The Journal  

12 January 2006


Author: Jeremiah

Photographer: Holly


Pasto, Colombia

January 1-2

The Pan-American leaving Cali spends 50 miles in the low, hot coastal llanos before returning to the Andes mountains. Our guidebook called the road to Pasto “spectacular,” and for the first time since we started consulting it, made an understatement.

The mountain landscape of southwest Colombia looks as if it has been eroded from the earth's surface, with vast valleys dropping away precipitously from a road that snakes its way along high ridge lines. The narrow, metal bridges that cross the valleys offer amazing views of towering peaks, devoid of trees, but covered in a rich, velvet green of vegetation. Along the way, we passed through short stretches of pavement that were wet from cascading waterfalls that nearly fell into the road.

The following photos are on the road to Pasto, Colombia.

In some places the road passes through unlit, concrete tunnels, which you ride into nearly blind from the midday light and exit before your eyes have adjusted to the darkness. The well-paved highway twists and cuts back on itself as it circumvents volcanoes whose peaks disappear in the clouds. From one ridge you could look over and see the road ahead, moving parallel in the opposite direction, with mountains stretching as far as the eye can see. The impossibly steep slopes were populated by herds of cattle and horses, and the occasional farmer working a terraced patch of corn. We passed fairy-tale like villages that were built to the edge of cliffs that fell thousands of feet to boulder strewn streams, where the water rushed thick and brown.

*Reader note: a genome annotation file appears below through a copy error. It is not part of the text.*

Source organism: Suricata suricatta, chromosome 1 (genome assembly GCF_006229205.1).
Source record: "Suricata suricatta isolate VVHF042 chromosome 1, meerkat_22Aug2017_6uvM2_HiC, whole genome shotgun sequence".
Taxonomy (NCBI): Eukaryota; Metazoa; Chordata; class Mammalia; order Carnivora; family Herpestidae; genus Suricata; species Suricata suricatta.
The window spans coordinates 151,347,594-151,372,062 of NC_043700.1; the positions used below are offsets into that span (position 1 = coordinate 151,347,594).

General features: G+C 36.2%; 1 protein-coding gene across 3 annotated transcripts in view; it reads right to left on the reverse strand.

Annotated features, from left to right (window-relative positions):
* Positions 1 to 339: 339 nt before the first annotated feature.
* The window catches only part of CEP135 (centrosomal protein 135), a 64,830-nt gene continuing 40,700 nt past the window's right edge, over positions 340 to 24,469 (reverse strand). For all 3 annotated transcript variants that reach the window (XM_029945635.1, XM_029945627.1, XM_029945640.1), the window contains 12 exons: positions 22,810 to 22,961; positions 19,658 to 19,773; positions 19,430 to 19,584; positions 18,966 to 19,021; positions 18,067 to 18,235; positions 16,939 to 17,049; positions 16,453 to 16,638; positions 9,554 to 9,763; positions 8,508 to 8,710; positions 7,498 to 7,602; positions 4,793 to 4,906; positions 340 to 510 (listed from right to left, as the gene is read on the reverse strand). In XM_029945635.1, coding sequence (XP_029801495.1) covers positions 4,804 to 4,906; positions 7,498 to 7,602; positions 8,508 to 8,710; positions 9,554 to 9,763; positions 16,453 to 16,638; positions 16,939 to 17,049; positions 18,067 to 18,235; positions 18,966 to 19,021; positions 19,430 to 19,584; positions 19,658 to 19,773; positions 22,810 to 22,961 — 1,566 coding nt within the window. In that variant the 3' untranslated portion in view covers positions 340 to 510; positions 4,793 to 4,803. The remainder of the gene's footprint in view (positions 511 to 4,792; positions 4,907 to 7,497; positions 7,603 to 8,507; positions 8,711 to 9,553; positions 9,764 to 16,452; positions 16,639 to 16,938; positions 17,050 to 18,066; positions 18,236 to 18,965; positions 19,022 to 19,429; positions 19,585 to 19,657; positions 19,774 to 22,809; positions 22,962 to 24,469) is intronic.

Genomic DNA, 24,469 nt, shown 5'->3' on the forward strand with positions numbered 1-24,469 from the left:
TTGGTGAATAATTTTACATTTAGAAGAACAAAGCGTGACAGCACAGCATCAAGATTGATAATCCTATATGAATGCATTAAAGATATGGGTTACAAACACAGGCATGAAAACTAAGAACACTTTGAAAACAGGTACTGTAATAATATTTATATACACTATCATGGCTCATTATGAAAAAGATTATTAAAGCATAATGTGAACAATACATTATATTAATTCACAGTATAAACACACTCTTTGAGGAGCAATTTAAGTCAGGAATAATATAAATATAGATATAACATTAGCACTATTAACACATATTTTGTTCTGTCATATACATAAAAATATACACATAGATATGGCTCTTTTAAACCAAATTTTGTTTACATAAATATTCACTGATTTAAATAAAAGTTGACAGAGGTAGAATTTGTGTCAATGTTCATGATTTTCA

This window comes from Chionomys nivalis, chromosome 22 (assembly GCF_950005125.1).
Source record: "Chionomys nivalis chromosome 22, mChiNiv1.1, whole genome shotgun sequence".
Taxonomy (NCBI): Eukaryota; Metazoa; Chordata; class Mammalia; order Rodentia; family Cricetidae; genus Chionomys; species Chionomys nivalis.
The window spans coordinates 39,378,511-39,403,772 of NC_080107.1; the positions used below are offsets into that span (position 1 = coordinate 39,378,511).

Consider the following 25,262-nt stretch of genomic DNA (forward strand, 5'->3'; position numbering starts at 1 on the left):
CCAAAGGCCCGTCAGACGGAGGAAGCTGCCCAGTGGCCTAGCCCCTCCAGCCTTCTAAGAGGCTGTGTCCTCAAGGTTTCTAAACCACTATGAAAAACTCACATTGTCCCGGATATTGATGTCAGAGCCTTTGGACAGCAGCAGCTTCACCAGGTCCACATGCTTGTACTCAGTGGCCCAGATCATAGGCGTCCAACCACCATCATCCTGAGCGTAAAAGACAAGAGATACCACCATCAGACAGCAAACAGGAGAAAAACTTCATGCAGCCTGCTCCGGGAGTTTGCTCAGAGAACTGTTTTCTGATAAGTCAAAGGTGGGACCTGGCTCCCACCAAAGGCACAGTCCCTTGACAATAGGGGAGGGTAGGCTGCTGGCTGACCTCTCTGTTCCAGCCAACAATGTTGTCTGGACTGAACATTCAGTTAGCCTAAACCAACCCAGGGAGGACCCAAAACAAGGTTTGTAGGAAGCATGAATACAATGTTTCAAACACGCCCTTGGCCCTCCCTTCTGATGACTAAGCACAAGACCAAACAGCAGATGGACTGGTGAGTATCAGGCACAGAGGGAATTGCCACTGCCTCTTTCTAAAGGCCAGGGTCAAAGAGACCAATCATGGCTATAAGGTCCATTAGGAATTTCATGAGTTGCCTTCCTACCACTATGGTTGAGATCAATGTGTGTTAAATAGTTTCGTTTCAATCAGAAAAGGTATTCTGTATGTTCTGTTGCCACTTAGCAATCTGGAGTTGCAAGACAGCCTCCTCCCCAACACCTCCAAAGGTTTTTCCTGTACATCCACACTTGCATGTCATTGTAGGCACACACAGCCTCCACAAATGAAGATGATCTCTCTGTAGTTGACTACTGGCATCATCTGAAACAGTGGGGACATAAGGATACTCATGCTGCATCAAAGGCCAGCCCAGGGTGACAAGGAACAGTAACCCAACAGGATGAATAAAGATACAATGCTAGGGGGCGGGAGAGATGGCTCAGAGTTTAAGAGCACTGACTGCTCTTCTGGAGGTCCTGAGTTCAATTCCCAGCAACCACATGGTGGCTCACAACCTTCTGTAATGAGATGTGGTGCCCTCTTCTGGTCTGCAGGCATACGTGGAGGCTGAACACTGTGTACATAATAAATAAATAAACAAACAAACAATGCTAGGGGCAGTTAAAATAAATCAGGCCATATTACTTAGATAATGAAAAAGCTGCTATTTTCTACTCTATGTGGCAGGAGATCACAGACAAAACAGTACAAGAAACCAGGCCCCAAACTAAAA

A road that you hope will never end eventually opens into a high valley that holds Pasto , a colonial town and the last major stop on the Pan-American before it reaches the Colombia/Ecuador border. In Pasto , we spent nearly an hour trying without success to find a hotel with parking, before deciding on a hostel in an old, four story building. I parked the Guzzi just down the street at a 24-hour garage. The hostel owner mercifully gave us a second floor room when she saw our pile of luggage.


The main street through the city of Pasto.

Like Cali , Pasto was shut down for the New Year's holiday and the only restaurant we could find open was packed. It was dark by the time we finished dinner and we returned to our huge room, with wooden floors and high ceilings, to go to bed early in anticipation of the next morning's border crossing.


All photographs © Holly Marcus / Page design by Robin Marcus